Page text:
Notice

Please note that all content (photographs and text) are copyright of the author. I have licenced the contents of my blog under the Creative Commons Attribution-NonCommercial-ShareAlike 3.0 Unported License:This means that you can repost and use material for non commercial use only and as long as you give credit to me as the author and include the same conditions for anyone else to use the material likewise.Refer to the link for more information: Creative CommonsAttribution-NonCommercial-ShareAlike 3.0 Unported License.

Saturday, 27 July 2013

Laying a boarder with concrete cap stones - PART 2


In the past I have used old 2 x 4 and even logs to create borders which have proved effective in all practical aspects of having border (definition, anti-encroachment and protection) the only problem has been that in general they are not particularly aesthetically pleasing unless you get some decent pieces of wood or logs. 




Old Poumuli tree trunk being used to mark border of an area to planted with Ti Plants and Egyptian Start Clusters (parallel to the Rain Lily flower bed)
The other material that I have used to some measure which has been effective although not as attractive as I would like has been old tires. Although in this case tires were not an option either.
Scrapping out of Navua Sedge, Kyllinga polphylla rhizomes and other grasses in order to extend the Pink Rain Lily Zeperanthes rosea flower bed. The aluminium sheet in the foreground was used to kill off grass underneath.

Fortunately after a visit to Apia Concrete Products I decided to try out concrete cap stones. Although use as flower borders is definitely not their intended use I found that they were perfect. They were just wide enough to create a nice wide but not too wide border and low enough to not overshadow the plants. At $1.90 Tala a piece they were reasonable although given how big the flower bed was I did end up spending a bit on them. Over several months ACP staff got used to me turning up to procure 10 or 20 cap stones at a time which was all I could fit in the back of the Terius.

Pebble inspecting laying of concrete cap stones
 I started by laying out one edge, then the long outer boarder. I did not have an equipment to make the corners etc so I just used a board, laying it inside the bed and laying the cap stones outside. Then I used that same board to make sure I had a straight edge.
Use of board to lay concrete cap stones (I know cord and pegs would have been better)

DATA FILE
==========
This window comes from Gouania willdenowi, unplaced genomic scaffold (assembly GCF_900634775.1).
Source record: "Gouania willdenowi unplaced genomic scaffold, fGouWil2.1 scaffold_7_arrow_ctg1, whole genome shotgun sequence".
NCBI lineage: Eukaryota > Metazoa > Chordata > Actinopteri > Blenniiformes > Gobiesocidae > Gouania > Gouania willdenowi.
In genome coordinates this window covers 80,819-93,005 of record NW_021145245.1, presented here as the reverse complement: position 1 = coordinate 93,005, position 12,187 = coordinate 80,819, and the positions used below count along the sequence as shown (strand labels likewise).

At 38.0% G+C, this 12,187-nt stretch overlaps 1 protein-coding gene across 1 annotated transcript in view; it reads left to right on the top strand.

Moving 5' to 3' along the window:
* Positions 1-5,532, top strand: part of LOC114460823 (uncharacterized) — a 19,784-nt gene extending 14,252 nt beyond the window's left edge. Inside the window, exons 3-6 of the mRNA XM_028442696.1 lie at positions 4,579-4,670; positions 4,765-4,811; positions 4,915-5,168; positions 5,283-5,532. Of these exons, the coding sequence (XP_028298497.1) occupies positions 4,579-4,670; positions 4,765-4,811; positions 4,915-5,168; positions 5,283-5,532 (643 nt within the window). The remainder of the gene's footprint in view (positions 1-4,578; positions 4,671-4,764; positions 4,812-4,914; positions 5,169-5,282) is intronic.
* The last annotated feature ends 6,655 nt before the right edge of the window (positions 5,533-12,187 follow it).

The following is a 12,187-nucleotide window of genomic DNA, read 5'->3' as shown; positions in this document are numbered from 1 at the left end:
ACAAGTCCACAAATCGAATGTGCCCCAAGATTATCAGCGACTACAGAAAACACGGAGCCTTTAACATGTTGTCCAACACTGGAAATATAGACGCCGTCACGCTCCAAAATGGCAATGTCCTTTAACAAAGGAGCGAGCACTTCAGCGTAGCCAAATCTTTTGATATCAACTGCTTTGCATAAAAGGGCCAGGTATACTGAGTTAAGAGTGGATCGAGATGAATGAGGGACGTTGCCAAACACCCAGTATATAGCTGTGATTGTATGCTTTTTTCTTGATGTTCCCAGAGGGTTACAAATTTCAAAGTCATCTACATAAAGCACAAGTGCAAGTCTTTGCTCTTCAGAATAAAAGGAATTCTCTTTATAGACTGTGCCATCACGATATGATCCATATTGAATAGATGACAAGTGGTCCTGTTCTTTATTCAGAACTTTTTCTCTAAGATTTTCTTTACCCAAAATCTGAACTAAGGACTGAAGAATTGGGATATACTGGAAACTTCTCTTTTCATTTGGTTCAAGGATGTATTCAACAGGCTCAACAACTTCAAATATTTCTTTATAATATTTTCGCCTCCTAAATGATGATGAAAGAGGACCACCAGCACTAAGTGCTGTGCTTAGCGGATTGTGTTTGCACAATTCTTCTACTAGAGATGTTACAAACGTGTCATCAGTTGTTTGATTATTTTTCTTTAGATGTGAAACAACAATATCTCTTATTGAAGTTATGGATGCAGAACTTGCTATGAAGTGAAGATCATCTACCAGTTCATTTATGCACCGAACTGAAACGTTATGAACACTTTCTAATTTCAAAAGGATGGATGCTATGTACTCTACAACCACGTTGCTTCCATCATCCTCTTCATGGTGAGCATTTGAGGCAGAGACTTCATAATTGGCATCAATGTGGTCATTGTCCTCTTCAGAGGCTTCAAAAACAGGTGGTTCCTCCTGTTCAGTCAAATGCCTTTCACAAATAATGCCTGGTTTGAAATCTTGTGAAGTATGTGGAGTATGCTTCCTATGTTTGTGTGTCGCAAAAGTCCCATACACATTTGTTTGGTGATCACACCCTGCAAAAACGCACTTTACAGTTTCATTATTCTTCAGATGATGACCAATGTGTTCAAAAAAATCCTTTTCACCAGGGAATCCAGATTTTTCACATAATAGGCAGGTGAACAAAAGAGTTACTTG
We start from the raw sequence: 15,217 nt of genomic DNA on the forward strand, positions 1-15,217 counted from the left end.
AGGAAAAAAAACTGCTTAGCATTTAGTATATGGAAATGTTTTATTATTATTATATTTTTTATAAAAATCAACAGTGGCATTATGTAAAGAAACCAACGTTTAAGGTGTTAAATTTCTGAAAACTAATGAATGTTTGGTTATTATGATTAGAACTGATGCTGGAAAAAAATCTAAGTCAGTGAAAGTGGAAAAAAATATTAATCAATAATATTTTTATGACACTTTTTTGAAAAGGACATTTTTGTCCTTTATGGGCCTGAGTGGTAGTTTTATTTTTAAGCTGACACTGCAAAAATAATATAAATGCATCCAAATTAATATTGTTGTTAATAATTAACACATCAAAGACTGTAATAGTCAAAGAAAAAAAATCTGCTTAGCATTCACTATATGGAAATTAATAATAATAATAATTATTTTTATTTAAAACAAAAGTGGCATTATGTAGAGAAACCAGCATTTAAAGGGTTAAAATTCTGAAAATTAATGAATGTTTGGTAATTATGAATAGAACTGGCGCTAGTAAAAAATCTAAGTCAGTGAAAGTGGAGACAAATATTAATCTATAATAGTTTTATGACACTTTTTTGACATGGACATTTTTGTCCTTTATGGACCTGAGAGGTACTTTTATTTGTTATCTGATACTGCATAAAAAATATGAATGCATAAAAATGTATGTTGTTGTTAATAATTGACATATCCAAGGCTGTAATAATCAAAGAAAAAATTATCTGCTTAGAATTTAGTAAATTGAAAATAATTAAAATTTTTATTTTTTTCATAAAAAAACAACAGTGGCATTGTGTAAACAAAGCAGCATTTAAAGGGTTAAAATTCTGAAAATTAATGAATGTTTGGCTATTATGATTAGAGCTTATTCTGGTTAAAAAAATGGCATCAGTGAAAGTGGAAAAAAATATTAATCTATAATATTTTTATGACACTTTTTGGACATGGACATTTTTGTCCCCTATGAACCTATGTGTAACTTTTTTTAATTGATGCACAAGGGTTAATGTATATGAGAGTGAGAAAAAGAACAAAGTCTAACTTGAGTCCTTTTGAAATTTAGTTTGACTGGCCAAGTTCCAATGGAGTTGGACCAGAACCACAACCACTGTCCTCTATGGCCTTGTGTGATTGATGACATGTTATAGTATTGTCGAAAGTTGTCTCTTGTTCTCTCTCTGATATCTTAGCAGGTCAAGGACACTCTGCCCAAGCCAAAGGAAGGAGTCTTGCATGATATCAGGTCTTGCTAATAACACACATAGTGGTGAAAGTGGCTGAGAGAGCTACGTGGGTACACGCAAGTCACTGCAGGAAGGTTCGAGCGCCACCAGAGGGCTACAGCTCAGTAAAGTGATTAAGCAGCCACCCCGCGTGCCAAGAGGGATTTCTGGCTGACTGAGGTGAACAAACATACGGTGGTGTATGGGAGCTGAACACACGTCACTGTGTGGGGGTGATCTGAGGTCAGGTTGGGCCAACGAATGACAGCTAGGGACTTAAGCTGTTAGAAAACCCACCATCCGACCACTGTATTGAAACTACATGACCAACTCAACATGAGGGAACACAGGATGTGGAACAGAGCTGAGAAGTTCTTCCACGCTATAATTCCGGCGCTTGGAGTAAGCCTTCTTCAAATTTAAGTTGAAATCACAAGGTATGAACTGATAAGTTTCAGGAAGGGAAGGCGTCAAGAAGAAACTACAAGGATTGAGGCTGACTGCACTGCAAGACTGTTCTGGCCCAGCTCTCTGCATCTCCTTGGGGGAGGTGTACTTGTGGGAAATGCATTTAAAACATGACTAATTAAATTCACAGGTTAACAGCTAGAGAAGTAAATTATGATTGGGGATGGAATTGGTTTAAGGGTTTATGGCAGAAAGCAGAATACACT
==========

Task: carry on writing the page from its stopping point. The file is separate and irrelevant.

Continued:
I alternated between laying the boarder and digging out the lawn infested with Kyllinga polphylla and Kyllinga nemoralis as well as pulling up clumps of Rain Lilies to separate and replant, although I also had hundreds of seedlings from seeds I had collected and planted earlier in the year.
 .
Pebble inspecting works
Pebble inspecting works
 It was slow tedious work and I was working on other projects, garden and other so it took forever but little by little the border and bed took shape.
Newly laid border with extended bed planted
 I also had constant help from my furry assistants whose enthusiastic contributions ranged from closely supervising me, checking to see if the boarder was properly laid and even assisting with the planting by quickly fertilising the upturned soil before I planted the bulbs, a practice which resulted in much washing of hands with bleach and offended looks from the kittens when I complained and begged them to at least wait until I had planted the bulbs before they made their contributions.
Third corner added
 
I had planned on getting some sand and relaying the concrete cap stones on it but due to time constraints and difficulties in getting the sand I ended up not doing this although ideally that would have been the best thing to do as I ended up with about 3 broken concrete cap stones due to small unnoticed bumps or in one case a small pebble which were harmless as they were until someone heavier than my feline assistants walked on and the weight of that against the hard packed earth was too much.

Pebble's assistant Puppywuppy inspects the corners



Additional Information:

Binomial Name: Zepheranthes rosea
Taxonomy: Phylum: Angiosperms – Class:  Monocots – Order: Asparagales – Family: Amaryllidaceae – Subfamily: Amaryllidoideae    Tribe : Hippeastrea   – Subtribe: Zephranthinae  – Genus: Zepheranthes – Species: Z. Rosea
Common names: Zepheranthes, Fairy Lily, Rainflower, Rain Lily, Zeypher Lily, Magic Lily, Atamasco Lily (English) kili’o’opu (Hawaiian) mo’u’upo’o (Tahitian)

Binomial Name: Kyllinga polphylla
Taxonomy: Phylum: Angiosperms – Class: Monocots – Subclass: Commelids – Order: Poales – Family: Cyperacea– Genus: Kyllinga – Species: K. Polyphylla
Common names: Navua sedge(English)

Binomial Name: Kyllinga nemoralis
Taxonomy: Phylum: Angiosperms – Class: Monocots – Clade: Commelids – Order: Poales – Family: Cyperacea– Genus: Kyllinga – Species: K. Polyphylla
Common names: ??? (English) kili’o’opu (Hawaiian) mo’u’upo’o (Tahitian)


Flora and Fauna - Plants and Critters Blog by Vincent Albert Vermeulen is licensed under a Creative Commons Attribution-NonCommercial-ShareAlike 3.0 Unported License.

Based on a work at http://plantsandcritters.blogspot.be/.

Permissions beyond the scope of this license may be available at http://plantsandcritters.blogspot.be/.

My other blogs

· Flora and Fauna - Plants and Critters (on plants, animals as well as gardening, conservation and environmental matters): http://plantsandcritters.blogspot.com/

· The Blood of Souls (language, translation and etymology) : http://thebloodofsouls.blogspot.com/

· Whiskers on Kittens (Life with Kittens and Cats in general) : http://whiskersonkittens-vincent.blogspot.com/
 

 

2 comments:

  1. Thanks for the article! It was a great read, and had a lot of good information. I am, in fact, doing research for concrete resurfacing sydney

    ReplyDelete
  2. Glad I was able to help. All the best.

    ReplyDelete